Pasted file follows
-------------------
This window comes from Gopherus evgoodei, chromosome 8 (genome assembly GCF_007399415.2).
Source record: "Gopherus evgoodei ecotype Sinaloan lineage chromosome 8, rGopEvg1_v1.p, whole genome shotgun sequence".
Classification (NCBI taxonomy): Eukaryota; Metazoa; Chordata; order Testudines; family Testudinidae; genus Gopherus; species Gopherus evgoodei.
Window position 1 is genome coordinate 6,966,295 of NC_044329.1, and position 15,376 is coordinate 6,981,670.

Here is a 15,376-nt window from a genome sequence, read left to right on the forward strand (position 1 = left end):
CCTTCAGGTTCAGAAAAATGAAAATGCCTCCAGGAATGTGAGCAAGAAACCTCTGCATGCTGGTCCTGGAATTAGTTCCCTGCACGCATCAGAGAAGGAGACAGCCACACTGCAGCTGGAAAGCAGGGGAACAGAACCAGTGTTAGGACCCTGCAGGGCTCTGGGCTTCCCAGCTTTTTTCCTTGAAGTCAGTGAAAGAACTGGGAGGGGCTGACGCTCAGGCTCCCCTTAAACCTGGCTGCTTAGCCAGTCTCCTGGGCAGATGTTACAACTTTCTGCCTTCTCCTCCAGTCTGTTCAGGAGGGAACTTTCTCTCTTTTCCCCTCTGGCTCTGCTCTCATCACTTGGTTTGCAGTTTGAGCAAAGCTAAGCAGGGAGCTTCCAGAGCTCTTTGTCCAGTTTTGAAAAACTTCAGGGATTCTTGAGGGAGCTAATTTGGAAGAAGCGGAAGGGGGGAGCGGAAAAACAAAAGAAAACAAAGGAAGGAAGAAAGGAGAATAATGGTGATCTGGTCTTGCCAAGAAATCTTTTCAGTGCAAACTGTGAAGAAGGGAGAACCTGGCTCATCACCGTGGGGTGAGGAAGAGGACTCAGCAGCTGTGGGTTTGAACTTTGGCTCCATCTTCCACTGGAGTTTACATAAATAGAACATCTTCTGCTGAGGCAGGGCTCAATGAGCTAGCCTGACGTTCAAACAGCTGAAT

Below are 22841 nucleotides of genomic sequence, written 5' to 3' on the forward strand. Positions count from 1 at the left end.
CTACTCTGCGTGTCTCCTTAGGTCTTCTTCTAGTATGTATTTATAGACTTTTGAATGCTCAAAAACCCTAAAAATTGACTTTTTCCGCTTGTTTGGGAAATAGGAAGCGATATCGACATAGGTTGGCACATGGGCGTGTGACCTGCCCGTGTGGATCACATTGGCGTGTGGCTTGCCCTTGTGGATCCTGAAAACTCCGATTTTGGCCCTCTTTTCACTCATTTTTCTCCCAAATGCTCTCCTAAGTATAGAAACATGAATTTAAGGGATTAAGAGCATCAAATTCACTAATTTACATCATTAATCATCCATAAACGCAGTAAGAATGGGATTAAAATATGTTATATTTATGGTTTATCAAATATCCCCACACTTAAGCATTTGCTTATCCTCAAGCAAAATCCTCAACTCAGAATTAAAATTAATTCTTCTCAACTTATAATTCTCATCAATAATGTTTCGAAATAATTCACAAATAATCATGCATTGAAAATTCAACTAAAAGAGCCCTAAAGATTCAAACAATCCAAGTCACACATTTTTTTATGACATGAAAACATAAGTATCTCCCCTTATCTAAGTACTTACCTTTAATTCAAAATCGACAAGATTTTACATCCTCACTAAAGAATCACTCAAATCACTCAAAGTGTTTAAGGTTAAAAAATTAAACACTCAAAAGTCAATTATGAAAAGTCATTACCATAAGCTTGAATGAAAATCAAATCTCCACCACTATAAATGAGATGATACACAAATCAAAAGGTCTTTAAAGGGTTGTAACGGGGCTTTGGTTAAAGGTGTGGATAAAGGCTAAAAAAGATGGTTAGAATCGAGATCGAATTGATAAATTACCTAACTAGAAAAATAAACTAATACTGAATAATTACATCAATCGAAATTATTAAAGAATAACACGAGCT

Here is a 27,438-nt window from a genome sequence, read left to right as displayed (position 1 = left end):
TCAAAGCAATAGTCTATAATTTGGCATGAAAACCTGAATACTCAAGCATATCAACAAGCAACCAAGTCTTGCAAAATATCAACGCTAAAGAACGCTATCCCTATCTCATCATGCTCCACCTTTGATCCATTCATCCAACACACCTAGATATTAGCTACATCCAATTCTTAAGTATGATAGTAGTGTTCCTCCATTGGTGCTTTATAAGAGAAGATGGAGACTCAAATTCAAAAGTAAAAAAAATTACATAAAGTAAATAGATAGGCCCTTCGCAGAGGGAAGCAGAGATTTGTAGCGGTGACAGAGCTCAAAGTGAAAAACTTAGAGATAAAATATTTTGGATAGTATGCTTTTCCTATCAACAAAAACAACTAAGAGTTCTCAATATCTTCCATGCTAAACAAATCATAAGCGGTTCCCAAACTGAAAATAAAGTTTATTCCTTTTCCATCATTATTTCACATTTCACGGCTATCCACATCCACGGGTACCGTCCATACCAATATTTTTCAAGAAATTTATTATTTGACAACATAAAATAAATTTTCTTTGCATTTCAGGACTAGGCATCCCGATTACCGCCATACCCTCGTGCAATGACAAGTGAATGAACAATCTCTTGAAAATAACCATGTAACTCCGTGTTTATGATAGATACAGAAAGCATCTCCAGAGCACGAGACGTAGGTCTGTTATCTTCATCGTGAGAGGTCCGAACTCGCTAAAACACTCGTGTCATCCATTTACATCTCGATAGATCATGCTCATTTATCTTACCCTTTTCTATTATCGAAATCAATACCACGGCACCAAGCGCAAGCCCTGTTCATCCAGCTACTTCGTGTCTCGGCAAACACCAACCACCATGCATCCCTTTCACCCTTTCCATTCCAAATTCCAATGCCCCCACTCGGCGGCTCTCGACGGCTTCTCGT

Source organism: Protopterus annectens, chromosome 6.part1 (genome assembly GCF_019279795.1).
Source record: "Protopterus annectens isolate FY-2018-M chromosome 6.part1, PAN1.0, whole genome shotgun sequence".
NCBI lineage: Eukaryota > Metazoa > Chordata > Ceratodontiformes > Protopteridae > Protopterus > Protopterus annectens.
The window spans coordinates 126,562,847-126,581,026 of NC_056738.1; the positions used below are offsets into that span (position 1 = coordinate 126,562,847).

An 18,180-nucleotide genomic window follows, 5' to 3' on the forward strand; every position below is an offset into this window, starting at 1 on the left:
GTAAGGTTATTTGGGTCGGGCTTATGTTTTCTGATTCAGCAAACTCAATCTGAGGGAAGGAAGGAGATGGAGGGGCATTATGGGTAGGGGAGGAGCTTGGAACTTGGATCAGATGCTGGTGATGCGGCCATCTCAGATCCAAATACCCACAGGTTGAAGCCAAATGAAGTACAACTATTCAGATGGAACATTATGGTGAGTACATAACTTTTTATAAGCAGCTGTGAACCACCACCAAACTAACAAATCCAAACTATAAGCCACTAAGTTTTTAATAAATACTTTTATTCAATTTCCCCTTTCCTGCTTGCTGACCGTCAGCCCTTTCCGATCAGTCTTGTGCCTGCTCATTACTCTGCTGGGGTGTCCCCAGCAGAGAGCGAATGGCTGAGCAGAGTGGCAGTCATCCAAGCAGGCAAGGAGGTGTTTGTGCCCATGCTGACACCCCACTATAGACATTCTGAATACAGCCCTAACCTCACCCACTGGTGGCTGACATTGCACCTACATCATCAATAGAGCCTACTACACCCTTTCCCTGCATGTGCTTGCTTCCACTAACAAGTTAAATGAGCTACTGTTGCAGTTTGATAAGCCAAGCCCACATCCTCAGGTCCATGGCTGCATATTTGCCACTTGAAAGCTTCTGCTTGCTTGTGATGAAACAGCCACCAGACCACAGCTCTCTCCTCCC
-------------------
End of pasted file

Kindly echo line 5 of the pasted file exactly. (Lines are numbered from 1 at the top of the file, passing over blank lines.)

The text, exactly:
Here is a 15,376-nt window from a genome sequence, read left to right on the forward strand (position 1 = left end):